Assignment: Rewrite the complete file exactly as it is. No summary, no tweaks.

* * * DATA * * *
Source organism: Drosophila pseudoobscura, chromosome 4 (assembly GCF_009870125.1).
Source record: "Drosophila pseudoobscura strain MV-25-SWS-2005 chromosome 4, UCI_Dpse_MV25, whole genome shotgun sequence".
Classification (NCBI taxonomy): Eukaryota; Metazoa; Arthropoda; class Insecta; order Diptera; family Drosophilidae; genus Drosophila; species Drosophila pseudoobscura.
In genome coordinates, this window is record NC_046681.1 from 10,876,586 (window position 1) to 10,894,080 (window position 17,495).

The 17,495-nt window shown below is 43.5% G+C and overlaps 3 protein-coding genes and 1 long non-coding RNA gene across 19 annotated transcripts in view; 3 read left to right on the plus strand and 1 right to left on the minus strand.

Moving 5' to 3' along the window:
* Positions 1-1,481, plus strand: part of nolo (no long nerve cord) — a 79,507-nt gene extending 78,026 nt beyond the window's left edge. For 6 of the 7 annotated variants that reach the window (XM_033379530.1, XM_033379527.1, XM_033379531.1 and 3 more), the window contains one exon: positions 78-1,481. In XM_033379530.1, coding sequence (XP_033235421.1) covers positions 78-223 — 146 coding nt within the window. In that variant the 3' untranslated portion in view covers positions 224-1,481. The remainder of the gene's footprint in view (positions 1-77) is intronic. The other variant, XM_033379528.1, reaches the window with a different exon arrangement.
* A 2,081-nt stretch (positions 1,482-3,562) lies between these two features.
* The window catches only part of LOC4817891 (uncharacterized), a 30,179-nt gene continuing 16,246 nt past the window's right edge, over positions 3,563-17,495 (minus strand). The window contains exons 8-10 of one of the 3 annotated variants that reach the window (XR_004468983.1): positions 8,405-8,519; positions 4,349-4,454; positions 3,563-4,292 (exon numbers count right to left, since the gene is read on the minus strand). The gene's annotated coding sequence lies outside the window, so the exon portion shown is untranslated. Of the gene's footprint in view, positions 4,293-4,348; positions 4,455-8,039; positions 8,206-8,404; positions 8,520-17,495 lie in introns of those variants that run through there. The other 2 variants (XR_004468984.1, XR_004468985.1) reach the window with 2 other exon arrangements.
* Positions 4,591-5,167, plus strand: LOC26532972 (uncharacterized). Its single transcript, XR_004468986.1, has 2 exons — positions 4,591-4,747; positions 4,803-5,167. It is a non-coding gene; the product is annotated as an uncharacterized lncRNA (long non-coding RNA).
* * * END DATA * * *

Source organism: Drosophila pseudoobscura, chromosome 4 (assembly GCF_009870125.1).
Source record: "Drosophila pseudoobscura strain MV-25-SWS-2005 chromosome 4, UCI_Dpse_MV25, whole genome shotgun sequence".
Classification (NCBI taxonomy): Eukaryota; Metazoa; Arthropoda; class Insecta; order Diptera; family Drosophilidae; genus Drosophila; species Drosophila pseudoobscura.
In genome coordinates, this window is record NC_046681.1 from 10,876,586 (window position 1) to 10,894,080 (window position 17,495).

The 17,495-nt window shown below is 43.5% G+C and overlaps 3 protein-coding genes and 1 long non-coding RNA gene across 19 annotated transcripts in view; 3 read left to right on the plus strand and 1 right to left on the minus strand.

Moving 5' to 3' along the window:
* Positions 1-1,481, plus strand: part of nolo (no long nerve cord) — a 79,507-nt gene extending 78,026 nt beyond the window's left edge. For 6 of the 7 annotated variants that reach the window (XM_033379530.1, XM_033379527.1, XM_033379531.1 and 3 more), the window contains one exon: positions 78-1,481. In XM_033379530.1, coding sequence (XP_033235421.1) covers positions 78-223 — 146 coding nt within the window. In that variant the 3' untranslated portion in view covers positions 224-1,481. The remainder of the gene's footprint in view (positions 1-77) is intronic. The other variant, XM_033379528.1, reaches the window with a different exon arrangement.
* A 2,081-nt stretch (positions 1,482-3,562) lies between these two features.
* The window catches only part of LOC4817891 (uncharacterized), a 30,179-nt gene continuing 16,246 nt past the window's right edge, over positions 3,563-17,495 (minus strand). The window contains exons 8-10 of one of the 3 annotated variants that reach the window (XR_004468983.1): positions 8,405-8,519; positions 4,349-4,454; positions 3,563-4,292 (exon numbers count right to left, since the gene is read on the minus strand). The gene's annotated coding sequence lies outside the window, so the exon portion shown is untranslated. Of the gene's footprint in view, positions 4,293-4,348; positions 4,455-8,039; positions 8,206-8,404; positions 8,520-17,495 lie in introns of those variants that run through there. The other 2 variants (XR_004468984.1, XR_004468985.1) reach the window with 2 other exon arrangements.
* Positions 4,591-5,167, plus strand: LOC26532972 (uncharacterized). Its single transcript, XR_004468986.1, has 2 exons — positions 4,591-4,747; positions 4,803-5,167. It is a non-coding gene; the product is annotated as an uncharacterized lncRNA (long non-coding RNA).